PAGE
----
f a lever having side Walls pivoted transversely of and within said supporting member and having upper and lower walls on opposite sides of said lever pivot, a compression spring positioned be tween the lower wall of said lever and the upper wall of said supporting member at one rside of said pivot, a compression spring positioned between the upper wall of said lever and the lower wall of said supporting member on the opposite side of said pivot, and operative connections from said lever to said chair-seat member.

8. A chair iron having a supporting member of box cross section, a chair seat carrying member pivoted to said supporting member, a lever pivoted transversely of and within said supporting member, a pair of spring blocks one positioned on each side of said lever pivot between said lever and a wall of said supporting member and on opposite sides of said lever to cause pressure to be applied to both blocks on swinging of said lever in one direction and released on swinging of said lever in the opposite direction, and an adjustable abutment between said lever and seat carrying member determining the initial pressure exerted on said blocks when said chair seatcarrying member is in non-tilted position, said lever and supporting member having opposed spring seat portions non-parallel when said members are in non-tilted position, and said spring blocks having non-parallel end faces to thereby facilitate placing and removing said spring blocks between said seat portions.

9. A chair iron having a supporting member, a chair seat-carrying member, a pivotal connection between `said members, a pair of spring seats carried by one of said members on opposite sides of the pivot of said connection, a pair of spring seats operatively connected to the other of said members opposite to said first mentioned spring seats and disposed on opposite faces of said other member, a pair of spring elements, each spring element being disposed between oppositely positioned spring seats, and means for adjusting said operative connection.

l0. A chair iron having a supporting member, a chair seat-carrying member, a pivotal connection between said members, a pair of spring seat members on opposite sides of the fulcrum of said connection and movable with said chair seatcarrying member, upper and lower spring seats on said sup-porting member disposed opposite to opposite faces of said spring seat members, spring elements between said oppositely disposed spring seats and spring seat members and means for loading said spring elements independently of the angle of said seat-carrying member.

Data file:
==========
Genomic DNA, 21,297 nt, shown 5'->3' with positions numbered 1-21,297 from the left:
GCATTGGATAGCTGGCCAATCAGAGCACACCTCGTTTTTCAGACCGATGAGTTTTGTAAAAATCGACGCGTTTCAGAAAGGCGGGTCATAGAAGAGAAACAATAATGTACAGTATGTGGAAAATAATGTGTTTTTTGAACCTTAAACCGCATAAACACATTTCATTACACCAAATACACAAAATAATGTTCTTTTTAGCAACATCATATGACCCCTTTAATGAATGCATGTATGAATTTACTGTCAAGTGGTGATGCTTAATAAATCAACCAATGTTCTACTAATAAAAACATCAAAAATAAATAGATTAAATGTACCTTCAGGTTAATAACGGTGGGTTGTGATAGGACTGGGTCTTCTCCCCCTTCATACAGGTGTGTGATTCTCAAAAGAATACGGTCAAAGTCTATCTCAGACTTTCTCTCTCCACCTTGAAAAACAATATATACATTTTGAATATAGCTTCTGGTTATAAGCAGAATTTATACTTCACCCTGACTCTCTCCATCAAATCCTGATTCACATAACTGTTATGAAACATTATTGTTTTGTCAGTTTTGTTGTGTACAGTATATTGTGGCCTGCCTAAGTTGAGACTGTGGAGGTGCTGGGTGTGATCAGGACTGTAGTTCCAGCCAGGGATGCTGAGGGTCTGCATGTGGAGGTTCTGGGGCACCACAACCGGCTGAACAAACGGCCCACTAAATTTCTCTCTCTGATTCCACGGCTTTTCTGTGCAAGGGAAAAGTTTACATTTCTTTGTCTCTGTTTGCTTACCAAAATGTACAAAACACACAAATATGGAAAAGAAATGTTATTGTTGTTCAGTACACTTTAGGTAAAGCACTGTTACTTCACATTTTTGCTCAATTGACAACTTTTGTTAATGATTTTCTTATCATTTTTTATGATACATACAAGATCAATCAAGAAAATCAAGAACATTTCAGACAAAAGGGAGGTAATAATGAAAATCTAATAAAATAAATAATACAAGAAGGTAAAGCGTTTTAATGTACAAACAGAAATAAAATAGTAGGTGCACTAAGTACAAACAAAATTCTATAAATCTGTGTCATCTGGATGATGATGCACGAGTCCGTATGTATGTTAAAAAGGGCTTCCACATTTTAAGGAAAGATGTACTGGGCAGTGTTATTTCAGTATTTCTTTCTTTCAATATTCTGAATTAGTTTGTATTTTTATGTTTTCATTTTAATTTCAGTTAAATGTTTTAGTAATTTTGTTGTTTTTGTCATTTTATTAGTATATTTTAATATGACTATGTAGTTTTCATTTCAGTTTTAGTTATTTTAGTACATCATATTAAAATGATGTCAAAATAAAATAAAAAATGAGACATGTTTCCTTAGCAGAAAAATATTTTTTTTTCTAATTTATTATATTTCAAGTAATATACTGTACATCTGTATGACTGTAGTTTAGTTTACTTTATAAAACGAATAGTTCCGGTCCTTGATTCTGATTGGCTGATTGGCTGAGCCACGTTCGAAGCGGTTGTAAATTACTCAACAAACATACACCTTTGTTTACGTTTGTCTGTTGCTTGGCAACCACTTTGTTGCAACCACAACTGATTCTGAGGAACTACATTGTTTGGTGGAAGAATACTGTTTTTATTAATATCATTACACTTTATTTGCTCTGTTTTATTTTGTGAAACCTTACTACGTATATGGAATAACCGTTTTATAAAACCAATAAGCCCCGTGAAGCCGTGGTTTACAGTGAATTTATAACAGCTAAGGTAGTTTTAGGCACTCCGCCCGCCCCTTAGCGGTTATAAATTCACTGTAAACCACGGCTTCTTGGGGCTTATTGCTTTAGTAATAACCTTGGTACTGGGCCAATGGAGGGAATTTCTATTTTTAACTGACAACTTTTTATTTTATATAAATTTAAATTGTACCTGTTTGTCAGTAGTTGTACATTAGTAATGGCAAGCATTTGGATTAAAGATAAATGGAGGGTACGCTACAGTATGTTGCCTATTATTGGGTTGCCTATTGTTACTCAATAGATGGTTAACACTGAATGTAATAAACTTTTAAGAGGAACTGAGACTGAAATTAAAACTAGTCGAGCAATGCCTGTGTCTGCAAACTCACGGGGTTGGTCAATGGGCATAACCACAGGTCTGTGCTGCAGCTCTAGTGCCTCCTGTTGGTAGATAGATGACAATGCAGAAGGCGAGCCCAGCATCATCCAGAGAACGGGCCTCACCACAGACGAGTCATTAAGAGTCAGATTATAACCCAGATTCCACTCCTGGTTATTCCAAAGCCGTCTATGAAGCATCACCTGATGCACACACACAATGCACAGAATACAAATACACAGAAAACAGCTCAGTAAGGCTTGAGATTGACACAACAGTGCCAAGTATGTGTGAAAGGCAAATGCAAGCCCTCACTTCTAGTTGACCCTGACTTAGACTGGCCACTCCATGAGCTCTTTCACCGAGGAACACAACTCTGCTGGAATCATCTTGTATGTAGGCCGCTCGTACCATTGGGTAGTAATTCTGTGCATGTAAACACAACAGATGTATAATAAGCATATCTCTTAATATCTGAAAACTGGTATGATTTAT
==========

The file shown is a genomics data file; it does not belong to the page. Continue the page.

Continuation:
11. A chair iron having a supporting member, a chair seat-carrying member, a pivotal connection between said members, a pair of spring seat members on opposite sides of the fulcrum of said connection, and movabie with said chair seatl carrying member, upper and lower spring seats

Referenced by
Citing PatentFiling datePublication dateApplicantTitle
US2604928 *Oct 1, 1949Jul 29, 1952Willets Charles HTiltable chair device
US2664146 *Jul 19, 1952Dec 29, 1953Jackson Forrest AResilient seat mounting
US3403882 *Nov 14, 1966Oct 1, 1968Grythyttans Stalmoebler AbInclinable rocking chair
US3863982 *Feb 5, 1973Feb 4, 1975Est Company IncTilt-swivel mechanism for a chair
US4101167 *May 24, 1976Jul 18, 1978Kalmar Lans LandstingTilting unit for furniture substructures
US4247072 *Oct 3, 1977Jan 27, 1981Roy F. McMahan, Jr.Swiveled rocker box and base
US4453689 *Jul 10, 1981Jun 12, 1984Northern Telecom LimitedAdjustable mounting
US4890886 *Jan 31, 1988Jan 2, 1990Peter Opsvik A/STilting mechanism, preferably for a chair seat or similar article
US4909472 *May 10, 1988Mar 20, 1990Pro-Cord S.R.L.Pivoting support for chairs, seats and the like
US5649740 *Nov 27, 1995Jul 22, 1997Hodgdon; DeweyChair tilt control mechanism
US6176548Oct 23, 1998Jan 23, 2001Haworth, Inc.Tilt mechanism for chair having adjustable spring characteristics
US6209958Oct 23, 1998Apr 3, 2001Haworth, Inc.Universal tilt mechanism for a chair
US7806479 *Feb 14, 2008Oct 5, 2010Wisys Technology FoundationSeat with adjustable dynamic joint
US20110175414 *Apr 2, 2009Jul 21, 2011Svein AsbjornsenChair device
Classifications
U.S. Classification248/575, 236/1.00F, 248/596
International ClassificationA47C3/02, A47C3/026
Cooperative ClassificationA47C3/026
European ClassificationA47C3/026